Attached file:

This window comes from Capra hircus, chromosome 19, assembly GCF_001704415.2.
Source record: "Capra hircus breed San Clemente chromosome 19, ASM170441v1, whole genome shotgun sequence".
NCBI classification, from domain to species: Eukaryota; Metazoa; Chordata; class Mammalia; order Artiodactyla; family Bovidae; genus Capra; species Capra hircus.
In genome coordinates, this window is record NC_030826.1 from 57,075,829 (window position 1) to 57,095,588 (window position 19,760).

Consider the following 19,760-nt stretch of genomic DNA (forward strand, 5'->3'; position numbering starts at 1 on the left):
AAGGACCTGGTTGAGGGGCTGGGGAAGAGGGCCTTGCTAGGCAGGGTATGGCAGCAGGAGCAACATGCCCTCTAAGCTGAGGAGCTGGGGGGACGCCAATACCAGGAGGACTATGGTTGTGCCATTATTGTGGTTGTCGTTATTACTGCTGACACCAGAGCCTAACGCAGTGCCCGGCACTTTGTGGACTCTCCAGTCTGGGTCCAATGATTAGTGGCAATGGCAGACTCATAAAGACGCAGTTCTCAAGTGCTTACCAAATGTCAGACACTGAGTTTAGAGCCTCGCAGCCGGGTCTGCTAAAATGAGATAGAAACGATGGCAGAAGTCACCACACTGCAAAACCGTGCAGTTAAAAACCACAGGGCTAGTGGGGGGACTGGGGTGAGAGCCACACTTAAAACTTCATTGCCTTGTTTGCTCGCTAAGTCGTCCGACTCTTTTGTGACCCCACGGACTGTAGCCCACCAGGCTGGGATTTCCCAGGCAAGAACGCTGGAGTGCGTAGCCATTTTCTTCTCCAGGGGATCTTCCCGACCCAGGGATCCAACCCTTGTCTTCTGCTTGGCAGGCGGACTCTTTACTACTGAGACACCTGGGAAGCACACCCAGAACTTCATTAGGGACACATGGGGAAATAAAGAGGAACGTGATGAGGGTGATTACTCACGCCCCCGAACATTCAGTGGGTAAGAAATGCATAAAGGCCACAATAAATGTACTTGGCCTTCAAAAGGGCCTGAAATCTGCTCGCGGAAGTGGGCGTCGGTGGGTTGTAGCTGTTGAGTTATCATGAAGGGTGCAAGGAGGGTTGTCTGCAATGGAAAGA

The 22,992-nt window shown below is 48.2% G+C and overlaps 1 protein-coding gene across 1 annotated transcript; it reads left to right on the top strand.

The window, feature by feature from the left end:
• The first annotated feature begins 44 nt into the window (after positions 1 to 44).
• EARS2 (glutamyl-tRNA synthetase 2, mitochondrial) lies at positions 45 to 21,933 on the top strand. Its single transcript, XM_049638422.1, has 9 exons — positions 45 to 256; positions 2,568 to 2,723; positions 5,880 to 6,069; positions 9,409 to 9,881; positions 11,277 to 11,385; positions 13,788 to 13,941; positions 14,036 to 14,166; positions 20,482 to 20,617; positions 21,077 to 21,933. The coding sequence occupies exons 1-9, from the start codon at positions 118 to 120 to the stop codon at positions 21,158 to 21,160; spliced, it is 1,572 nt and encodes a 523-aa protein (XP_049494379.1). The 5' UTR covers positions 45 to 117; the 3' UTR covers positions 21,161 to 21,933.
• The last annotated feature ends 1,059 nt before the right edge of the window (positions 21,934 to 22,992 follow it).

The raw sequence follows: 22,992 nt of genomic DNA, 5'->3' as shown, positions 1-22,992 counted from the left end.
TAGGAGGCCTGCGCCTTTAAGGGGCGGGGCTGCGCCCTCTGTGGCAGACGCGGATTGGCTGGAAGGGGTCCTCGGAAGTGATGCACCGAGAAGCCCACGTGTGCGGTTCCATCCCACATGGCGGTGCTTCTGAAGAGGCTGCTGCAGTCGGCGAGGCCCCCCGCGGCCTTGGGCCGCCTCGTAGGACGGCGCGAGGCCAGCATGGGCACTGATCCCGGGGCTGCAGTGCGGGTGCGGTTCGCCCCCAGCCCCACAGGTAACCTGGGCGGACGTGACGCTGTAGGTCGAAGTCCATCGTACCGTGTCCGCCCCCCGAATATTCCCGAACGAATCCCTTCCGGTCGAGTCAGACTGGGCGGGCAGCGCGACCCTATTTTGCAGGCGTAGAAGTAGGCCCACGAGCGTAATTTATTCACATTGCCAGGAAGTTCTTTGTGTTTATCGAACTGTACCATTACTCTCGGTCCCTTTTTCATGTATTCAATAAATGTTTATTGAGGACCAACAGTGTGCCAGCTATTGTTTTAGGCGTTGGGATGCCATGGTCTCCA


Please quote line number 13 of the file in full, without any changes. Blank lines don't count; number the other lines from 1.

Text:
TAGGAGGCCTGCGCCTTTAAGGGGCGGGGCTGCGCCCTCTGTGGCAGACGCGGATTGGCTGGAAGGGGTCCTCGGAAGTGATGCACCGAGAAGCCCACGTGTGCGGTTCCATCCCACATGGCGGTGCTTCTGAAGAGGCTGCTGCAGTCGGCGAGGCCCCCCGCGGCCTTGGGCCGCCTCGTAGGACGGCGCGAGGCCAGCATGGGCACTGATCCCGGGGCTGCAGTGCGGGTGCGGTTCGCCCCCAGCCCCACAGGTAACCTGGGCGGACGTGACGCTGTAGGTCGAAGTCCATCGTACCGTGTCCGCCCCCCGAATATTCCCGAACGAATCCCTTCCGGTCGAGTCAGACTGGGCGGGCAGCGCGACCCTATTTTGCAGGCGTAGAAGTAGGCCCACGAGCGTAATTTATTCACATTGCCAGGAAGTTCTTTGTGTTTATCGAACTGTACCATTACTCTCGGTCCCTTTTTCATGTATTCAATAAATGTTTATTGAGGACCAACAGTGTGCCAGCTATTGTTTTAGGCGTTGGGATGCCATGGTCTCCA